Too Long; Didn't ReadIt will of course be remembered that Mary's interview with the other girls at Greshamsbury took place some two or three days subsequently to Frank's generous offer of his hand and heart. Mary had quite made up her mind that the whole thing was to be regarded as a folly, and that it was not to be spoken of to any one; but yet her heart was sore enough. She was full of pride, and yet she knew she must bow her neck to the pride of others. Being, as she was herself, nameless, she could not but feel a stern, unflinching antagonism, the antagonism of a democrat, to the pretensions of others who were blessed with that of which she had been deprived. She had this feeling; and yet, of all the things that she coveted, she most coveted that, for glorying in which, she was determined to heap scorn on others. She said to herself, proudly, that God's handiwork was the inner man, the inner woman, the naked creature animated by a living soul; that all other adjuncts were but man's clothing for the creature; all others, whether stitched by tailors or contrived by kings. Was it not within her capacity to do as nobly, to love as truly, to worship her God in heaven with as perfect a faith, and her god on earth with as leal a troth, as though blood had descended to her purely through scores of purely born progenitors? So to herself she spoke; and yet, as she said it, she knew that were she a man, such a man as the heir of Greshamsbury should be, nothing would tempt her to sully her children's blood by mating herself with any one that was base born. She felt that were she an Augusta Gresham, no Mr Moffat, let his wealth be what it might, should win her hand unless he too could tell of family honours and a line of ancestors.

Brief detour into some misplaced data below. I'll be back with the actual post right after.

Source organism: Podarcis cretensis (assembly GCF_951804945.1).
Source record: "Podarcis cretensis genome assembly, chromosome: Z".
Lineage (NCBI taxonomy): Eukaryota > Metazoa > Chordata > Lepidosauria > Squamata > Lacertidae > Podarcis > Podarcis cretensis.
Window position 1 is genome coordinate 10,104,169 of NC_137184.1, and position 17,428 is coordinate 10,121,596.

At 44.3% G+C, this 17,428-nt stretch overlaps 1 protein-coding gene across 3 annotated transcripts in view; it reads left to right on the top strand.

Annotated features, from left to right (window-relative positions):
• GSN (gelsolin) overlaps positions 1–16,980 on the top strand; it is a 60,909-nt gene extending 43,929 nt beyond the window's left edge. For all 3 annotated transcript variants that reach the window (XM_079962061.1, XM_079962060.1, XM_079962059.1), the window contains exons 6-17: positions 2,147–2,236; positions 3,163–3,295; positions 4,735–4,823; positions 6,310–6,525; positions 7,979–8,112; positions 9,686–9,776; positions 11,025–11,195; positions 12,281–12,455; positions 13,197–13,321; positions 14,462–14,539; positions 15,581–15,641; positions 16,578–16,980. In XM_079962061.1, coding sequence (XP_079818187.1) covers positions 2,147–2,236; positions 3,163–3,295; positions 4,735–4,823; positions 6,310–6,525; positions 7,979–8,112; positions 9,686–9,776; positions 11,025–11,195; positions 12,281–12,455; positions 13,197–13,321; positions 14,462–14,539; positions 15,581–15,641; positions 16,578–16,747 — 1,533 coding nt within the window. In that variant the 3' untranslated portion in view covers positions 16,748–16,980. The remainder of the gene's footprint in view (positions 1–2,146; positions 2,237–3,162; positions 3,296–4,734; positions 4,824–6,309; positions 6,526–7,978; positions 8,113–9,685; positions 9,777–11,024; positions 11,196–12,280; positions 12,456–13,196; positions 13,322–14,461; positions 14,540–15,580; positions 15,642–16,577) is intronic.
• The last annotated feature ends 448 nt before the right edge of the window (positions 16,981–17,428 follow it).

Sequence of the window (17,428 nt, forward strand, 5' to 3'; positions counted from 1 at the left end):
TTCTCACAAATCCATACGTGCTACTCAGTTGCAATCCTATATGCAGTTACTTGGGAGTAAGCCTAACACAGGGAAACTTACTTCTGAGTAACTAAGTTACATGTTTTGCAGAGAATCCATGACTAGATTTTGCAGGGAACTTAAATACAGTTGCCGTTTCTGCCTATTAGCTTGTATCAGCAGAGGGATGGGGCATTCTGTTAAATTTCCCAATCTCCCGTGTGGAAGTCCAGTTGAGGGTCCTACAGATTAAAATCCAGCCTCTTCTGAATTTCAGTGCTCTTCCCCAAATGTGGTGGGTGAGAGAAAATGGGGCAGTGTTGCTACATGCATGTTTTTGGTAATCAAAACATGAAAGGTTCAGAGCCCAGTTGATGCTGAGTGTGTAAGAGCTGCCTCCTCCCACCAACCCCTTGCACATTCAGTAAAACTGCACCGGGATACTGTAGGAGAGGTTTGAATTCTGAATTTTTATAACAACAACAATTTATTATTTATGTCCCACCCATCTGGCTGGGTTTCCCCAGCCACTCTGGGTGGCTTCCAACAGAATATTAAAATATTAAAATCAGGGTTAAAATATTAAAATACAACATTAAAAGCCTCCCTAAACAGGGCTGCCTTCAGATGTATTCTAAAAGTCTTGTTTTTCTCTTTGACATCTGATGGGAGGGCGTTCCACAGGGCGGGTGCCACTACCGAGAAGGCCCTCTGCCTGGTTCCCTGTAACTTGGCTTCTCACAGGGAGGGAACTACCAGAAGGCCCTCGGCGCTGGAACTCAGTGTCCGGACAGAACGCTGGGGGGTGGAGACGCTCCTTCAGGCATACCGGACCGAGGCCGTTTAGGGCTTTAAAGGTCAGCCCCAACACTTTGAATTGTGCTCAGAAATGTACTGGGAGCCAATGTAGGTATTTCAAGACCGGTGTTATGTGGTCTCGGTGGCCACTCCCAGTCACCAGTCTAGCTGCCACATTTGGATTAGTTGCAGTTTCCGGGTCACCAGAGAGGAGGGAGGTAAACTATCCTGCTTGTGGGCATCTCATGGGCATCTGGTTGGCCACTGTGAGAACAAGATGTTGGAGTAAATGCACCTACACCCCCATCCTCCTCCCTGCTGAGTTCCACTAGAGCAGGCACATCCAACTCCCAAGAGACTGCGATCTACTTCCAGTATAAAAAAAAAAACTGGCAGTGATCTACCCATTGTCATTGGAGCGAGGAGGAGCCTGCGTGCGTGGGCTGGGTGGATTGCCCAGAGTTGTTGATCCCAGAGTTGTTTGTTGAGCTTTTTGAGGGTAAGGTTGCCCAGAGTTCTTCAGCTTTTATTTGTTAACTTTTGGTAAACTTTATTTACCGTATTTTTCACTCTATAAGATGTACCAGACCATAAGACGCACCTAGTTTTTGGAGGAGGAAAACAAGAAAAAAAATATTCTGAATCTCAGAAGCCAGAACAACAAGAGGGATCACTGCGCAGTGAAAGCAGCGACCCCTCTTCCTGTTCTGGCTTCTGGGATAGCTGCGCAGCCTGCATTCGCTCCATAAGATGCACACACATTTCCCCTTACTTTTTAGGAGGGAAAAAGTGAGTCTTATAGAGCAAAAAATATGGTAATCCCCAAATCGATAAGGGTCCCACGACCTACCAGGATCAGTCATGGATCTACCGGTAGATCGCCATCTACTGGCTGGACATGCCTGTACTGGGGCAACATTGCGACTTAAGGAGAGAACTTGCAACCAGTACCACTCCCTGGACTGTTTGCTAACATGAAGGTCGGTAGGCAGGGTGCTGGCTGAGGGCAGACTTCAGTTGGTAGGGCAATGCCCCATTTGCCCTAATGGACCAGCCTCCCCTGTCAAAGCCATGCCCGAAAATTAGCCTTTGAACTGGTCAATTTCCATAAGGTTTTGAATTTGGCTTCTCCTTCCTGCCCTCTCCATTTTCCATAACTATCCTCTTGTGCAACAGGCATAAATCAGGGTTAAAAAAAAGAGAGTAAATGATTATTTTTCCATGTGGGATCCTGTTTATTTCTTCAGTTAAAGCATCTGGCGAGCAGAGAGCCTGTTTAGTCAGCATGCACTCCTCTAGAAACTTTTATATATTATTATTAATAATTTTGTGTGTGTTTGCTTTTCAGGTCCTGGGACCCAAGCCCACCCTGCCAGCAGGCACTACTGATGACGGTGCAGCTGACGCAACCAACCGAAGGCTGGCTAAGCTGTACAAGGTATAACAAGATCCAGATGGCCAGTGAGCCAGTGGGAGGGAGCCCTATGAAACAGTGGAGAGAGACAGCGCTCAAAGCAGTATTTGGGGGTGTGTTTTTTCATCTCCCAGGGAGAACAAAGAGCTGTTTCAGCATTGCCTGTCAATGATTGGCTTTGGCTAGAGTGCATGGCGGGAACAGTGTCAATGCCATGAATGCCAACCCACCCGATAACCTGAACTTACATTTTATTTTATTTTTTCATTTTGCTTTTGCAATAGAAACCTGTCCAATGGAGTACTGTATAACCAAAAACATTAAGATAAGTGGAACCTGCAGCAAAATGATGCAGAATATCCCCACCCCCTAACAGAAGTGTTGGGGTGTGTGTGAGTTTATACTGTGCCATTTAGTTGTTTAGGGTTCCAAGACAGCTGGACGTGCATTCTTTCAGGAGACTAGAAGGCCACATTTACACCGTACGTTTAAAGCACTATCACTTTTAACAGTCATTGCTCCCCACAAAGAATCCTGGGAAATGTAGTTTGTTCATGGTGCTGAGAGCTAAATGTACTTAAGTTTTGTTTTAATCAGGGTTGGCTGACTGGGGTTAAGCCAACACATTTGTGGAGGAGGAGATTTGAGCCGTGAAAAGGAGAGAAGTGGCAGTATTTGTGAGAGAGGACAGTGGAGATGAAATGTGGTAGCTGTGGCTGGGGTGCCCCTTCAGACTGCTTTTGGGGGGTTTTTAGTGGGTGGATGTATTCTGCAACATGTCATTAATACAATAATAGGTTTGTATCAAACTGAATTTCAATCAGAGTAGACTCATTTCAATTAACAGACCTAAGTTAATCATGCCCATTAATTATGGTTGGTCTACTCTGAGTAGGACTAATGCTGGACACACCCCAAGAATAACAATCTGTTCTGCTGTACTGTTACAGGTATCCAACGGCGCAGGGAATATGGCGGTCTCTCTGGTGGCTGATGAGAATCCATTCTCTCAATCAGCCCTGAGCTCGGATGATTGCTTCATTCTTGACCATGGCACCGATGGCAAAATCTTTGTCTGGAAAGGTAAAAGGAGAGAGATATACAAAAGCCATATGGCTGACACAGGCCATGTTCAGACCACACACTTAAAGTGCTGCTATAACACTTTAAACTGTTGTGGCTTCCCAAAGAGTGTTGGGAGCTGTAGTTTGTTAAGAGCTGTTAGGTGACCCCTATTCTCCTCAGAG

And so, with a mind at war with itself, she came forth armed to do battle against the world's prejudices, those prejudices she herself loved so well.
And was she to give up her old affections, her feminine loves, because she found that she was a cousin to nobody? Was she no longer to pour out her heart to Beatrice Gresham with all the girlish volubility of an equal? Was she to be severed from Patience Oriel, and banished—or rather was she to banish herself—from the free place she had maintained in the various youthful female conclaves held within that parish of Greshamsbury?